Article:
“Medical guidelines calibrated for a 13-year-old of typical weight cannot be applied to a 13-year-old who weighs 400 pounds. Because morbid obesity in kids is a relatively new phenomenon in our country and globally, there are no formal guidelines to aid with dosing. In this scenario, most doctors extrapolate from guidelines written for lean patients. Because anesthetic drugs are so strong, it is essential to use the correct dose in all patients,” she says.

A recent brief report that Dr. Vaughns co-authored examines this issue. Researchers at Children’s National and the Washington Hospital Center conducted a retrospective review for 440 adult patients who received rapid sequence endotracheal intubation (RSI) in an urban, tertiary care academic Emergency Department. The patients received succinylcholine (a muscle relaxant) and etomidate (a short-acting anesthetic), whose doses are ideally calculated in milligrams per kilogram of total body weight.

The work, published in the December 2016 issue of American Journal of Emergency Medicine, reinforced the importance of data-driven guidelines for all patients. The research team found that the 129 obese patients included in the study were more likely to receive too little of the studied drugs while the 311 non-obese patients studied were more likely to receive too much medicine.

“Our single-center study demonstrates that obesity is a significant risk factor for underdosing RSI medications, whereas non-obesity is a risk factor for overdosing of these medications,” the research team concludes. This study also was reviewed and featured by the New England Journal of Medicine “Journal Watch” in October 2016.

Broadly, the issue of dosing potent medicines for pediatric obese patients is a national public health concern, Dr. Vaughns says. Research teams across the nation have made a concerted effort to publish papers on topics such as how obesity alters pharmacokinetics – how the body takes up, distributes and disposes of powerful medicines – and the deleterious effect of unhealthy body mass index on treatment outcomes for children with diseases such as acute myeloid leukemia.

Dr. Vaughns is among the clinician researchers working with the Pediatric Trials Network (PTN), sponsored by the Eunice Kennedy Shriver National Institute of Child Health and Human Development, to fill this research gap. Working as a team, she, Evan Nadler, M.D., a bariatric surgeon, and Johannes N. van den Anker, M.D., Ph.D., division chief of Clinical Pharmacology, enroll pediatric patients in ongoing trials with a special focus on surgical patients who are obese.

The network is currently conducting pediatric studies at a number of locations, including Children’s National, leveraging blood samples and other specimens drawn during regular care to better understand how medicines routinely used in pediatric patients actually work in kids and to determine appropriate dosing.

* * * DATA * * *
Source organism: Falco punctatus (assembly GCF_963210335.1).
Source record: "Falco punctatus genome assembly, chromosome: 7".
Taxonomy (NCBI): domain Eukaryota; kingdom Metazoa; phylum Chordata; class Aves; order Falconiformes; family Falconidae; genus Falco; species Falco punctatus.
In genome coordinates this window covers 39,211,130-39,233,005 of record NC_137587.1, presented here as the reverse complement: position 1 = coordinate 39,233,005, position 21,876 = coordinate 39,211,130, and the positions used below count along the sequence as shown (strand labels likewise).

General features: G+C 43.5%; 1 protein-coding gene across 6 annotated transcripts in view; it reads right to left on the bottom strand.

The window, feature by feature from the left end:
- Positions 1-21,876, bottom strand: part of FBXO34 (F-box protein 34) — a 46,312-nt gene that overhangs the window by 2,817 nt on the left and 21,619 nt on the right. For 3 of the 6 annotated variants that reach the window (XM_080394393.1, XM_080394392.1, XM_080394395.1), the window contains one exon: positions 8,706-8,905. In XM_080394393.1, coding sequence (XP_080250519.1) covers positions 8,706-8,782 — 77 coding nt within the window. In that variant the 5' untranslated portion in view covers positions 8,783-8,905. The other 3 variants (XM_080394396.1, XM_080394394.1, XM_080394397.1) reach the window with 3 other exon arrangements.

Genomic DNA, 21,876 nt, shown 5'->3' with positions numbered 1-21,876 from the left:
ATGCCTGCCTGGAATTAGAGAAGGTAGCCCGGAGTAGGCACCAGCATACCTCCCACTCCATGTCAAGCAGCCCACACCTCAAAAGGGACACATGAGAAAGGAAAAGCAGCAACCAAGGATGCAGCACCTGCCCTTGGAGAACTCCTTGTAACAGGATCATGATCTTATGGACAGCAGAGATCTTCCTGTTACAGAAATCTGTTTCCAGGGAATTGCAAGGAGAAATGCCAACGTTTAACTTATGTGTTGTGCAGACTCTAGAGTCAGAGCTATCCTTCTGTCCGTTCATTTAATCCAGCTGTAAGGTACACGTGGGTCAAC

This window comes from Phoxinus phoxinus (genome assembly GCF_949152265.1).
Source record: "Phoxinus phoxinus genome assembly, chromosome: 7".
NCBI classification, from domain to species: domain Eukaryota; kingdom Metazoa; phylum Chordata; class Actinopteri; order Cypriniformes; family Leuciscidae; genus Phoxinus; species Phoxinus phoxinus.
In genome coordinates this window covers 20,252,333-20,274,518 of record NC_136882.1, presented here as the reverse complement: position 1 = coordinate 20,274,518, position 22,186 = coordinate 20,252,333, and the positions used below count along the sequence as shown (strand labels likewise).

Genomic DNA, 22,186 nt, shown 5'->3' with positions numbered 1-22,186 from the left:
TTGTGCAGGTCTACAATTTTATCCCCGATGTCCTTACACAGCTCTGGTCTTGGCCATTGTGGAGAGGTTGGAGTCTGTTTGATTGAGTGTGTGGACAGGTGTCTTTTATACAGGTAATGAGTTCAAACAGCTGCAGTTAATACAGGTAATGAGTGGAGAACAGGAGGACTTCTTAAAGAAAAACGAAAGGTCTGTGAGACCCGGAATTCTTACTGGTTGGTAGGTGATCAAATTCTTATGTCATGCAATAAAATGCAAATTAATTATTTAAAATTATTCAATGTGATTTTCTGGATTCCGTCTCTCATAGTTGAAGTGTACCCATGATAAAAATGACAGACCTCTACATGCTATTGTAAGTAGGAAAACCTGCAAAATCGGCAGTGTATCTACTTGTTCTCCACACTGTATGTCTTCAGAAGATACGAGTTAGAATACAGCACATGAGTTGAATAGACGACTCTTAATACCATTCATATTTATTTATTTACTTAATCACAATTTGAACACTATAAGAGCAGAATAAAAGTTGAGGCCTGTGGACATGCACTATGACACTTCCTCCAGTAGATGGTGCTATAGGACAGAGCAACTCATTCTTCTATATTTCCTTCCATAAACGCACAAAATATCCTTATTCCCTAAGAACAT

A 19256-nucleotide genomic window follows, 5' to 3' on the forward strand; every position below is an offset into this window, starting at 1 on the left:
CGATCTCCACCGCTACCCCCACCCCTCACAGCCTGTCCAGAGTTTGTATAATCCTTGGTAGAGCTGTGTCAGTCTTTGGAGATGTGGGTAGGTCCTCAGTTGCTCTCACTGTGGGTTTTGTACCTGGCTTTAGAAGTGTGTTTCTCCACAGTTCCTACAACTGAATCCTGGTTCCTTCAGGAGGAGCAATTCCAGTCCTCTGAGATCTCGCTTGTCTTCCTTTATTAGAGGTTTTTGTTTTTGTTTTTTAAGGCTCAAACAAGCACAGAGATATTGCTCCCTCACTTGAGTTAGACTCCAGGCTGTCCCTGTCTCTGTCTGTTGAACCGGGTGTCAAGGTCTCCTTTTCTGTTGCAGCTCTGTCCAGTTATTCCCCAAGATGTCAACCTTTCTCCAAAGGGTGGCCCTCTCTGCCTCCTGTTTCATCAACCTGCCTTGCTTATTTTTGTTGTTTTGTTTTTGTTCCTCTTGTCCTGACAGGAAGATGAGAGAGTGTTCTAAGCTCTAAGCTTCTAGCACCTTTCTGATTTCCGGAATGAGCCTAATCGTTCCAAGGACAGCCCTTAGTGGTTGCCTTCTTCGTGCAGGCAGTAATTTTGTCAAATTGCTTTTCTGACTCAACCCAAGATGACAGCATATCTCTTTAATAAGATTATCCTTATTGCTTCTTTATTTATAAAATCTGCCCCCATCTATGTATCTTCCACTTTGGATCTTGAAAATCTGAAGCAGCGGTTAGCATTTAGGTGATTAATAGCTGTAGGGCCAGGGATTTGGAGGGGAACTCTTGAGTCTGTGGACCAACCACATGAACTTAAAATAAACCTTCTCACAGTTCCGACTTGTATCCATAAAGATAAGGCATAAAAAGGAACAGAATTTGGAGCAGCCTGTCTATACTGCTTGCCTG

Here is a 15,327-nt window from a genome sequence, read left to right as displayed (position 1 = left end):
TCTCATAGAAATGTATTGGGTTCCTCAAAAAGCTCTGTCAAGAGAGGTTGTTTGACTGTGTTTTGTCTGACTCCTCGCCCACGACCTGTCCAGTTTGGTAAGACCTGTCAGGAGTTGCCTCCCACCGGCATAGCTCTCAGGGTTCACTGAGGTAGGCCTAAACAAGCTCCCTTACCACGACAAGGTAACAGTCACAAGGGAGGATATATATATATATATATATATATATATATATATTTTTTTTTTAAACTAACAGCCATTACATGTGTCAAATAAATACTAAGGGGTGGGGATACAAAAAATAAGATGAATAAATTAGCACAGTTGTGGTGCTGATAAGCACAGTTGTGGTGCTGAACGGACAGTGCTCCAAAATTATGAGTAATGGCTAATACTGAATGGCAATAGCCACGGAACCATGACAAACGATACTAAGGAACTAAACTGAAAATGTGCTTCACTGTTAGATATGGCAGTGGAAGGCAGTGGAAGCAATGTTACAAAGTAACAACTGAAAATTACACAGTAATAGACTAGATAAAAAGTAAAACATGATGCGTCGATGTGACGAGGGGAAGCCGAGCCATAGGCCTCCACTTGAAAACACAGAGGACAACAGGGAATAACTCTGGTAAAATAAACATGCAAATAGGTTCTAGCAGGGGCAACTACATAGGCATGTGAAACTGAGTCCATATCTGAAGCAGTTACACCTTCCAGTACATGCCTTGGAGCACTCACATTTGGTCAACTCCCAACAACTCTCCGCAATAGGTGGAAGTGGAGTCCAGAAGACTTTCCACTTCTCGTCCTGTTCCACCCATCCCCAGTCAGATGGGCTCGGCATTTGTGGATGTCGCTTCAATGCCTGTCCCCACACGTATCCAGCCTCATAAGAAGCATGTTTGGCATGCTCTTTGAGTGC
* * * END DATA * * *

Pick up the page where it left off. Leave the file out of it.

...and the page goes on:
Ultimately, the information PTN researchers discover from their multi-year studies will help the Food and Drug Administration update medicine labels to reflect safer, more accurate and more effective dosing for all pediatric patients.

Minimally invasive surgery brings lasting relief to pediatric achalasia patients

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Achalasia affects only a small number of people around the world, estimated at 1.6 per 100,000, and children make up fewer than 5 percent of that total. In most cases, the causes are unknown, but it is attributed to a combination of heredity and autoimmune or nerve cell disorders. For adults, treatment might include oral medication to prevent narrowing, balloon dilation, or botulinum toxin injections to relax the muscle at the end of the esophagus. For a growing child, who faces not just months but a lifetime of injections and potential repeat procedures, these methods aren’t viable. Instead, surgical correction is the standard of care. In the past 10 years, the surgical option evolved from a traditional open procedure with weeks of recovery and pain to less-invasive approaches.

“The total number of children with achalasia is small,” says Timothy D. Kane, M.D., Division Chief of General and Thoracic Surgery at Children’s National Health System. “But Children’s National treats more of these cases than most other children’s hospitals around the world, and that gives us the ability to look at a larger population and see what works.”

Dr. Kane is senior author of a study recently published in the Journal of Pediatric Surgery that analyzed the outcomes from nearly a decade’s worth of these cases to gauge the effectiveness of two different minimally invasive surgical approaches for children with achalasia.

A look at the two surgical options

The most common surgical intervention is laparoscopic Heller myotomy, performed through small incisions in the belly. Additionally, Dr. Kane and the Children’s surgical team are one of only two teams in the country who perform a different procedure called peroral endoscopic myotomy (POEM) on children. The POEM procedure is completed entirely through the mouth using an endoscope, with no additional incision needed. The procedure is commonly used for adult achalasia cases, but is not widely available for children elsewhere as it requires specialized training and practice to perform.

“Heller myotomy works very well for most kids — that’s why it’s the standard of care,” Dr. Kane says. “Our study found that patients who underwent the POEM procedure experienced the same successful outcomes as Heller patients, and we already knew from adult data that POEM patients reported less pain following surgery — a win-win for children.”